Naps are a serious siren call to those of us who are sleep deprived. If you often fall victim to one of those “What year is it?” naps where you accidentally pass out for hours, you know that terrible groggy feeling and regret that follows when you wake up. Now it’s 11 pm and you can’t go to sleep at your normal bedtime. Where did you go wrong?
Given the sleep inertia grogginess from your ill-timed snoozefest, you might even wonder, are naps good for you? The short answer is that it depends on a variety of factors. How long you nap, when you nap, why you’re napping, and a host of other variables affect whether a not a nap is going to improve or detract from the rest of your day.
With that said, there are ways to make napping more beneficial so you won’t wake up feeling worse than before. Don’t simply pass out for hours and hope for the best—learn how to make naps work for you and your lifestyle.
The Benefits of Naps
Besides the welcome sight of your comfy bed and maybe a dreamy shredded memory foam pillow, there are plenty of benefits to be derived from naps.
1. Naps help you recharge
One of the biggest benefits of napping is the post-nap boost of alertness. A short catnap of 20 minutes can enhance motor skills and your attention span. An hour to an hour and a half of napping can lead you into deeper REM sleep, which helps solidify neural connections and can help you solve problems more effectively.
Research has shown that people who took a mid-afternoon nap got an energy boost similar to the energy boost you would get from a caffeinated beverage like coffee. While caffeine helps improve alertness and attention, naps may offer an even bigger benefit because they help increase your learning capacity and memory consolidation.
With that said, naps between 30-60 minutes will likely leave you feeling the effects of sleep inertia most profoundly because that’s when you’re just entering the deeper stages of sleep, when your brain waves slow down. When you wake up from this length of nap, you’re much more vulnerable to feeling worse than if you hadn’t napped at all.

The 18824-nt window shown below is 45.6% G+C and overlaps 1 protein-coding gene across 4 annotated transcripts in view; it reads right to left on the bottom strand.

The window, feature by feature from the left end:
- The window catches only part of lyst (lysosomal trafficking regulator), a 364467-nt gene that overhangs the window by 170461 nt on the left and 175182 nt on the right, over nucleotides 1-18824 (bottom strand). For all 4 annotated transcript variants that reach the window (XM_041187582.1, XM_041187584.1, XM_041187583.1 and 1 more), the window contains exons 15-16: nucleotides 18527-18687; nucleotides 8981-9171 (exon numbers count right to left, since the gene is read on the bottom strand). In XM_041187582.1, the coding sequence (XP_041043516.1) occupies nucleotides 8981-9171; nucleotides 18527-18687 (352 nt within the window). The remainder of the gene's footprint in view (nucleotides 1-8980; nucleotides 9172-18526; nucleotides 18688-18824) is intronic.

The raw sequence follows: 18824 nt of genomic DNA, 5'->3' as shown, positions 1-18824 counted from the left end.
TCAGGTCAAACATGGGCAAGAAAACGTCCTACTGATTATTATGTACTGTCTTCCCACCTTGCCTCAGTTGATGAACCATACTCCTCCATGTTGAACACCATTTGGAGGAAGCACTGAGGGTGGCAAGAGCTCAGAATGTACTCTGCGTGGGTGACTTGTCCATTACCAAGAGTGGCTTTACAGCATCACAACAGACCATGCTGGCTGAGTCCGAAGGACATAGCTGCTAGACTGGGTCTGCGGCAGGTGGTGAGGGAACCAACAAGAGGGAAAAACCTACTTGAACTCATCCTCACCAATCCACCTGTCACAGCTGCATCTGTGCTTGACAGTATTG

2. Naps may reduce stress
If your schedule allows for regular, short naps of 20 minutes, you can effectively reduce your stress. Biological markers of stress such as hormone levels showed improvement after naps for sleep-deprived study participants. Short naps allowed people’s neuroendocrine and immune systems to recover faster after a night of limited sleep.
3. Naps may improve mood
A University of Michigan study for that after taking a 60-minute nap, people were less impulsive and had a higher frustration tolerance compared to the control group who watched a nature documentary for an hour instead of napping. Researchers believe that naps may help your emotion regulation by allowing you to gain distance from an emotional event.
4. Naps boost memory and learning improvement
A University of California study found that study participants did better on a test after sleeping overnight than they did immediately after learning it. And, after taking 60- to 90-minute naps, the participants did just as well on the test as they would have with a full night of sleep.
What Naps Can’t Do
Naps can’t make up for your chronic sleep debt. If you regularly don’t get enough sleep, you’re putting your health in danger because of the negative effects of sleep deprivation like brain fogginess, driving impairment, and short-term memory issues. Naps shouldn’t be substituted for a healthy sleep schedule and getting good sleep. If you don’t know how much sleep you need, you can read our guide to sleep amounts here.
While napping does offer certain benefits, if you’re feeling sleepy all the time and find yourself needing to nap every day to function, there may be something more serious going on. Depression, sleep disorders, hormone imbalances, and other ailments can disrupt your circadian rhythm and leave you feeling fatigued. If you feel like your naps are a necessity rather than a supplement to your sleep schedule, it might be time to schedule an appointment with your physician to determine whether or not there’s an underlying cause.
If you deal with insomnia issues, it’s also a good idea to stay away from naps because it could make it less likely you fall asleep at night.
Naps are healthy only when they serve as a supplementary boost of energy or a method to fight off the afternoon slump many people experience when blood sugar levels drop between the hours of 1 pm to 3 pm.
How Long Should a Nap Be?